Morgan, like many other unemployed people, is going through a difficult calculus: Stick with what she knows and wait out the downturn, or remake herself and gamble on what could be a hot job of the future. Her life, she said, goes in fits and starts, sometimes relying on odd jobs, cycling between hope, disappointment and desperation.

"I'm going to go back Monday and see what they're saying" at the unemployment center, she said. "If they can offer me training as a medical receptionist, I'll accept it. I'm hoping I don't have the same feeling of rejection."

Meanwhile, she'll become part of the official count once more, along with part of another burgeoning and often overlapping category -- the long-term unemployed who have been out of work 27 weeks or more. Their numbers reached 6.5 million in March, up from 6.1 million in February and 6.3 million in January, and their search for work is often burdened by uncertainty: Have the kind of jobs they once held disappeared forever?

Long-term unemployment has reached record levels in this downturn, according to the Bureau of Labor Statistics. In March, about 44.1 percent of the 15 million unemployed people across the country were out of work 27 weeks or more, up from 40.9 percent in February. The previous peak of 26 percent was reached in June 1983. About 20 percent of the people on the unemployment rolls have been out of work a year or longer, economists say.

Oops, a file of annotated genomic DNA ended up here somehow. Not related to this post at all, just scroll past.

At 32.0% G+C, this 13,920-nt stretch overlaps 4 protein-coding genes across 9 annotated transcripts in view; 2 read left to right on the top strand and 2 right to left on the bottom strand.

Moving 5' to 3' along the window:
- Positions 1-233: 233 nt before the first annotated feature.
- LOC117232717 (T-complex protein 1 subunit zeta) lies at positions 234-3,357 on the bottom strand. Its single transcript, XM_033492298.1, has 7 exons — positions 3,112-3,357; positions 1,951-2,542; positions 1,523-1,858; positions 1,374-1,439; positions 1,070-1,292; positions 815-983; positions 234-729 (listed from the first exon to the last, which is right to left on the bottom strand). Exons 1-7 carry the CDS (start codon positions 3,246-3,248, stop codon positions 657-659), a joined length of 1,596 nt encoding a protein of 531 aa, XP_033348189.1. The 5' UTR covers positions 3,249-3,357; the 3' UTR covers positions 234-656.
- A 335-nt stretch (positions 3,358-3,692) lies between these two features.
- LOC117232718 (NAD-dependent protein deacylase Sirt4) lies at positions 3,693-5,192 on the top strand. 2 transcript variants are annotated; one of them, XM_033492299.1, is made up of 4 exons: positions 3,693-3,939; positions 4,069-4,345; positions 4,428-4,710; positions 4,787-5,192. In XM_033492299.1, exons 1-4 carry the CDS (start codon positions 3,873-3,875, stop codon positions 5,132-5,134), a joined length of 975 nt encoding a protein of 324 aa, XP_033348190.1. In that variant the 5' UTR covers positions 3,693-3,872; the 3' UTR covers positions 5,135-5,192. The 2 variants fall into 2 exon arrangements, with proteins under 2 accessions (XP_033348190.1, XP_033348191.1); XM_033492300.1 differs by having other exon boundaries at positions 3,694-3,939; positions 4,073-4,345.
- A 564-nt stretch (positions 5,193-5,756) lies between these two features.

Their circumstances exemplify the severe economic situation. In the past, people who lost their jobs could move to a better labor market in another part of the country. Not so now.

"People aren't able to sell their houses," said Heidi Shierholz, an economist at the Economic Policy Institute. "Homeowners are more locked into the labor market they're in."

David Neff, 42, of Bradenton, Fla., lost his job as a computer network administrator in 2008. Since then, he has applied for countless jobs in his field, with no success. He got licensed to sell commercial real estate last summer but has not had much luck. He is considering opening a business focusing on renewable energy, or perhaps going to school.

In the meantime, he has maxed out his credit cards and seen his home fall into foreclosure. He said he is dreading the day when he and his two children will be forced to vacate.

"I'm still putting resources out there, but I'm not hopeful," Neff said. "It's like throwing spaghetti at the wall."

With the exception of health care, even the experts can't tell what jobs and skill sets will be in demand and which won't.

"It's not clear to me who ends up on the short end of the stick in occupations that are no longer prevalent," said Christopher Woock, a researcher and labor economist at the Conference Board. "That's the hard part, figuring out where those new opportunities are going to be."

In June 2008, Dave Ellingsworth, 55, lost his marketing job at a Lasik eye surgery chain in Springfield, Mo. More than 100 résumés yielded only three interviews, but no offers.

With his unemployment benefits about to run out, he and his wife sold their house, two cars and most of their possessions. They bought a pickup truck and a trailer to live in and got a summer gig at an amusement park in Altoona, Iowa.

Both will make about $7.50 an hour, a fraction of what Ellingsworth made in marketing, he said, but it's better than nothing.

"I'm better off doing what I'm doing rather than staying there and chase an elusive job market," said Ellingsworth, who was speaking on a cellphone in his pickup en route to his new job.

Staff writers Perry Bacon Jr. and Michelle Singletary contributed to this report.